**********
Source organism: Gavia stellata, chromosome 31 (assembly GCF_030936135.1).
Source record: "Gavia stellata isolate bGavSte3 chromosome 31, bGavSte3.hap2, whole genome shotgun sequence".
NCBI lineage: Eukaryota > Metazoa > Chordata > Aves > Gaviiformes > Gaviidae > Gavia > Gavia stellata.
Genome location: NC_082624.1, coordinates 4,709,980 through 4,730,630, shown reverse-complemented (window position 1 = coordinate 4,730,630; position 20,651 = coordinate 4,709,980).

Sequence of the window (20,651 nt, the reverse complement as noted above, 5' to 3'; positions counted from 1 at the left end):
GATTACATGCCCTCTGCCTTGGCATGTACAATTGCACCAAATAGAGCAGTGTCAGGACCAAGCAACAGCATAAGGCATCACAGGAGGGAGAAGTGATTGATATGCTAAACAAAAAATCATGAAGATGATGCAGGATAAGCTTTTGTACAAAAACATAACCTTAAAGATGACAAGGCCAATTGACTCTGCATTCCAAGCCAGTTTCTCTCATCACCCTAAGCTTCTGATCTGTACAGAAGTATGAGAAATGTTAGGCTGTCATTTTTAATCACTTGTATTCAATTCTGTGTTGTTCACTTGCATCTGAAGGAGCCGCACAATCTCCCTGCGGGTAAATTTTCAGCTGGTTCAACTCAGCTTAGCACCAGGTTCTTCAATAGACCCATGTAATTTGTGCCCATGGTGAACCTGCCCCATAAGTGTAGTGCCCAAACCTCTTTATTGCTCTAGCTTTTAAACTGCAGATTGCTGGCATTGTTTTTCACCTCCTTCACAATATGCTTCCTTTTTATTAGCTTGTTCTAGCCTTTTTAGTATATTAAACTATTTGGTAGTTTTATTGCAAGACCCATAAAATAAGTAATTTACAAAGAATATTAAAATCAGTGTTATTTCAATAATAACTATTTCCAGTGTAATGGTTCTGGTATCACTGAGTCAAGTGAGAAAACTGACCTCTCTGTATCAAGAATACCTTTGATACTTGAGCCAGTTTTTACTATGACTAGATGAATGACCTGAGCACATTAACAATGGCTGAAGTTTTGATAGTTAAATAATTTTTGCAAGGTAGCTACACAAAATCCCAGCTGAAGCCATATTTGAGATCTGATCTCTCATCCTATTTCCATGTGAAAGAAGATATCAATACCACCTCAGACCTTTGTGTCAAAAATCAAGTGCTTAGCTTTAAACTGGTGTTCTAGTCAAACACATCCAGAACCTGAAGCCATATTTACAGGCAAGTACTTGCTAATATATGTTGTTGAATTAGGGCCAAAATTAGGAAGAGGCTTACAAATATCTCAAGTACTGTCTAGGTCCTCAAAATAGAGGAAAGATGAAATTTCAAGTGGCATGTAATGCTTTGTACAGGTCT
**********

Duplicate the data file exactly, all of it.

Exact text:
Source organism: Gavia stellata, chromosome 31 (assembly GCF_030936135.1).
Source record: "Gavia stellata isolate bGavSte3 chromosome 31, bGavSte3.hap2, whole genome shotgun sequence".
NCBI lineage: Eukaryota > Metazoa > Chordata > Aves > Gaviiformes > Gaviidae > Gavia > Gavia stellata.
Genome location: NC_082624.1, coordinates 4,709,980 through 4,730,630, shown reverse-complemented (window position 1 = coordinate 4,730,630; position 20,651 = coordinate 4,709,980).

Sequence of the window (20,651 nt, the reverse complement as noted above, 5' to 3'; positions counted from 1 at the left end):
GATTACATGCCCTCTGCCTTGGCATGTACAATTGCACCAAATAGAGCAGTGTCAGGACCAAGCAACAGCATAAGGCATCACAGGAGGGAGAAGTGATTGATATGCTAAACAAAAAATCATGAAGATGATGCAGGATAAGCTTTTGTACAAAAACATAACCTTAAAGATGACAAGGCCAATTGACTCTGCATTCCAAGCCAGTTTCTCTCATCACCCTAAGCTTCTGATCTGTACAGAAGTATGAGAAATGTTAGGCTGTCATTTTTAATCACTTGTATTCAATTCTGTGTTGTTCACTTGCATCTGAAGGAGCCGCACAATCTCCCTGCGGGTAAATTTTCAGCTGGTTCAACTCAGCTTAGCACCAGGTTCTTCAATAGACCCATGTAATTTGTGCCCATGGTGAACCTGCCCCATAAGTGTAGTGCCCAAACCTCTTTATTGCTCTAGCTTTTAAACTGCAGATTGCTGGCATTGTTTTTCACCTCCTTCACAATATGCTTCCTTTTTATTAGCTTGTTCTAGCCTTTTTAGTATATTAAACTATTTGGTAGTTTTATTGCAAGACCCATAAAATAAGTAATTTACAAAGAATATTAAAATCAGTGTTATTTCAATAATAACTATTTCCAGTGTAATGGTTCTGGTATCACTGAGTCAAGTGAGAAAACTGACCTCTCTGTATCAAGAATACCTTTGATACTTGAGCCAGTTTTTACTATGACTAGATGAATGACCTGAGCACATTAACAATGGCTGAAGTTTTGATAGTTAAATAATTTTTGCAAGGTAGCTACACAAAATCCCAGCTGAAGCCATATTTGAGATCTGATCTCTCATCCTATTTCCATGTGAAAGAAGATATCAATACCACCTCAGACCTTTGTGTCAAAAATCAAGTGCTTAGCTTTAAACTGGTGTTCTAGTCAAACACATCCAGAACCTGAAGCCATATTTACAGGCAAGTACTTGCTAATATATGTTGTTGAATTAGGGCCAAAATTAGGAAGAGGCTTACAAATATCTCAAGTACTGTCTAGGTCCTCAAAATAGAGGAAAGATGAAATTTCAAGTGGCATGTAATGCTTTGTACAGGTCT